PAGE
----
by Lora Steiner, managing editor
Every year, members of Blooming Glen Mennonite Church throw a party. It’s got all the necessary elements of a good celebration: games, food, music, and plenty of neighbors joining in. And then there’s one part you wouldn’t expect: a Massey Ferguson combine harvester rolling through nearby fields, harvesting crops of corn and soybeans.
Blooming Glen first began planting its fields in 2002. The church owns 76 acres and about a third of that—25 acres—has been planted annually ever since. The grain is sold on the open market, and proceeds go towards a different project each year. Usually, it’s towards an agricultural project, like those run by Mennonite Central Committee.
Every year, church members harvest the crops around the end of October. And every year—the last Saturday in October—the congregation holds its annual harvest festival, an event open to anyone who wants to come.
One year profits from the harvest went to a non-denominational ministry in Minnesota supporting farmers in that state; another year, they took the grain to farmers in the Belleville, Pennsylvania area who were experiencing heavy drought. Another year, a portion of the proceeds went to Keystone Opportunity Center, a Souderton, Pennsylvania-based organization that aids homeless people. Two years ago when grain prices rose, they sent $20,000 to a Mennonite Disaster Service project in Ohio. This year, the going price has dropped so it won’t be as much, though it’s still nothing to sneeze at—as long as you don’t get too close to the semi in the parking lot where the combine is unloading the grain.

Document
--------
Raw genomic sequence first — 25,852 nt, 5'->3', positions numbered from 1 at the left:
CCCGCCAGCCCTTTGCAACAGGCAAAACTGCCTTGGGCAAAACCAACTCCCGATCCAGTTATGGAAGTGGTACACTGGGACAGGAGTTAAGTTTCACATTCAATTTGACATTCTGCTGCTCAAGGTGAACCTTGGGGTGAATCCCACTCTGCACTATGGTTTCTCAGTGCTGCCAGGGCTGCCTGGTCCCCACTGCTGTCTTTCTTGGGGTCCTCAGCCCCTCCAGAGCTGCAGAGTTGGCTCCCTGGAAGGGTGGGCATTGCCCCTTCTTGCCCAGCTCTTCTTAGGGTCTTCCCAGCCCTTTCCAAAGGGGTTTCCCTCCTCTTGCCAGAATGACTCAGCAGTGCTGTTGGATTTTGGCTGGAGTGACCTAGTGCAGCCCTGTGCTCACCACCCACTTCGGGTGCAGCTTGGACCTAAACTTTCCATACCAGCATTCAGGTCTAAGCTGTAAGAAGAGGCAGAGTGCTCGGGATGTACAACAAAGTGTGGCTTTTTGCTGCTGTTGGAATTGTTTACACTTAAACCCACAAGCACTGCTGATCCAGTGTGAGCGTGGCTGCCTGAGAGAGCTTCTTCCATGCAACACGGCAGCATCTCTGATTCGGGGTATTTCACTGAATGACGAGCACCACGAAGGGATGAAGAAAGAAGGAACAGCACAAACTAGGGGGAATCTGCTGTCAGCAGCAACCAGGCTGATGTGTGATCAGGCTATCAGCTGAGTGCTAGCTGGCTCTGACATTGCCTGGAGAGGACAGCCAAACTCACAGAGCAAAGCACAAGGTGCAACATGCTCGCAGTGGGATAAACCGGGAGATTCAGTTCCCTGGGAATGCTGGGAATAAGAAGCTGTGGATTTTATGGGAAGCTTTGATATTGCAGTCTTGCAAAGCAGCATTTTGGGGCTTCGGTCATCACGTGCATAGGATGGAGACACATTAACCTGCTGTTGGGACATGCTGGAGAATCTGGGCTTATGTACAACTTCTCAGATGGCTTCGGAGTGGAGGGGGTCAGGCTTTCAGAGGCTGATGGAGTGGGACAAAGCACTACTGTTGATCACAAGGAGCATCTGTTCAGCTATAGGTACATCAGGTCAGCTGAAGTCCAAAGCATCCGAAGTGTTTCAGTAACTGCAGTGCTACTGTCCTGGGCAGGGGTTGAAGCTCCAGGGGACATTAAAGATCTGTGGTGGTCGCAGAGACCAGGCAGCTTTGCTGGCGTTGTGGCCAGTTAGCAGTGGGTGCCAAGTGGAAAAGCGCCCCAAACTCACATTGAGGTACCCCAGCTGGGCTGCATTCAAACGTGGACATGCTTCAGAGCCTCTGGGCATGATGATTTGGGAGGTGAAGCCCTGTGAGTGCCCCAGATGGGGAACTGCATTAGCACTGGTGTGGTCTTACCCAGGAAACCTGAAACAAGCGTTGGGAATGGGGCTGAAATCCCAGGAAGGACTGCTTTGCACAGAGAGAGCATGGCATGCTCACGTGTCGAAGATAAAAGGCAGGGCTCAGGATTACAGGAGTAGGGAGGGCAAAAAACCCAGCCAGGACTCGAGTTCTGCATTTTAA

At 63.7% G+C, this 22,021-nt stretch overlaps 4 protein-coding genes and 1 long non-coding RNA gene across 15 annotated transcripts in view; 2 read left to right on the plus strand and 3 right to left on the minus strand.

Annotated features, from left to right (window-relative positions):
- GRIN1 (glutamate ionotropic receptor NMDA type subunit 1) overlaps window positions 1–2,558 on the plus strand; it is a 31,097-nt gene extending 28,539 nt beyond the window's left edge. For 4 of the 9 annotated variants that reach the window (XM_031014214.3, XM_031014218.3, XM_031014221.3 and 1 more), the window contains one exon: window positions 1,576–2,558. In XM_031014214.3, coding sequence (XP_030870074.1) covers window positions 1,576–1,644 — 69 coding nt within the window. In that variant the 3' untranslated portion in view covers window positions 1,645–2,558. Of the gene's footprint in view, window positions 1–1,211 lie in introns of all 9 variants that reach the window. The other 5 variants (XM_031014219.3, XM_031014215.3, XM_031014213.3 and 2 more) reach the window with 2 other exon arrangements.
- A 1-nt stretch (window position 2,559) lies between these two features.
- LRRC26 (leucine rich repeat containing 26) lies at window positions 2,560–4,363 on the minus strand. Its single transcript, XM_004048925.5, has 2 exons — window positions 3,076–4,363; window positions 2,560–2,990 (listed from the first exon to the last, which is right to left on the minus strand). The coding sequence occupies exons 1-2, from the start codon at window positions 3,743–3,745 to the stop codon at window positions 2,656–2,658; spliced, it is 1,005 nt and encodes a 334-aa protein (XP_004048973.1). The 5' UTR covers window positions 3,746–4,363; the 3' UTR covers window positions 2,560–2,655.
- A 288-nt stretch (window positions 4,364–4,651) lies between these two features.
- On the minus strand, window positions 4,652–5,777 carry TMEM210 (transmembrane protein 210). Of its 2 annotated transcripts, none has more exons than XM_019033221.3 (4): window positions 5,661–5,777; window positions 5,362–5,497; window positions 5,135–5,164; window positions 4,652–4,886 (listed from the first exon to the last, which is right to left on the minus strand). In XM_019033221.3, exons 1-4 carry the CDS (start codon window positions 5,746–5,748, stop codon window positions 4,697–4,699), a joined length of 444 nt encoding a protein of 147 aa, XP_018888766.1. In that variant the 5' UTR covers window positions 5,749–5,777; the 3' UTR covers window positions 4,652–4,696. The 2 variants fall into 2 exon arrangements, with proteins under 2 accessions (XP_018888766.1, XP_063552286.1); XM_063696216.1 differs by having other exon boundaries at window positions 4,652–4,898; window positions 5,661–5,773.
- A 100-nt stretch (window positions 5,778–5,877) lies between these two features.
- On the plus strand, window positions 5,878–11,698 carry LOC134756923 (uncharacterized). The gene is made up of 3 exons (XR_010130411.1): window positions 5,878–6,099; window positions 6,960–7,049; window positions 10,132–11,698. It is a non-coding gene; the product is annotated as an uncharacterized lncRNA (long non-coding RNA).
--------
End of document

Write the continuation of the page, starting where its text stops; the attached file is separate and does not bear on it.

At the festival, there are activities and games—no age limit is posted—that range from painting pumpkins, to throwing corn cobs through the painted mouth of a pig, to hayrides. One game has prizes—small wooden animals made with a jigsaw and painted. Bob Moyer, a member of the congregation, made 75 of them last year; this year, it went up to 100.
Members of the church say the event, like the fields, grows and changes a bit every year. Many people from Blooming Glen donate homemade chili and cookies, cider and apples. The young adult Sunday school class serves as treasurers. John Hockman and Paul Hockman, brothers who own Penn View Farm, take care of the planting, and father-and-son team John Kulp and Ryan Kulp of J & R Farms helped with the harvesting this year. The junior MYF group supervised the popcorn machine, while the senior MYF led games.
Robin Long, a member of Blooming Glen and also the congregation’s business manager, says one of her favorite things about the event is that it’s multi-generational and also “multi-initiative.”
“Not only are there people here from all ages,” she says, “There are people helping from all ages.”
Alexa Kennel, 13, stopped on her way to snag another cookie, says that when she was younger, she liked the games a lot. Now, her favorite part is seeing everyone in the church and catching up with them.
Long says the harvest festival is important for many reasons: Harvesting on the same day as the festival provides a visible reminder of where food comes from and the importance of farmland. It also brings together the local community.
“It’s the simple pleasures of food and play,” says Long. “And the fellowship. You can’t beat the fellowship.”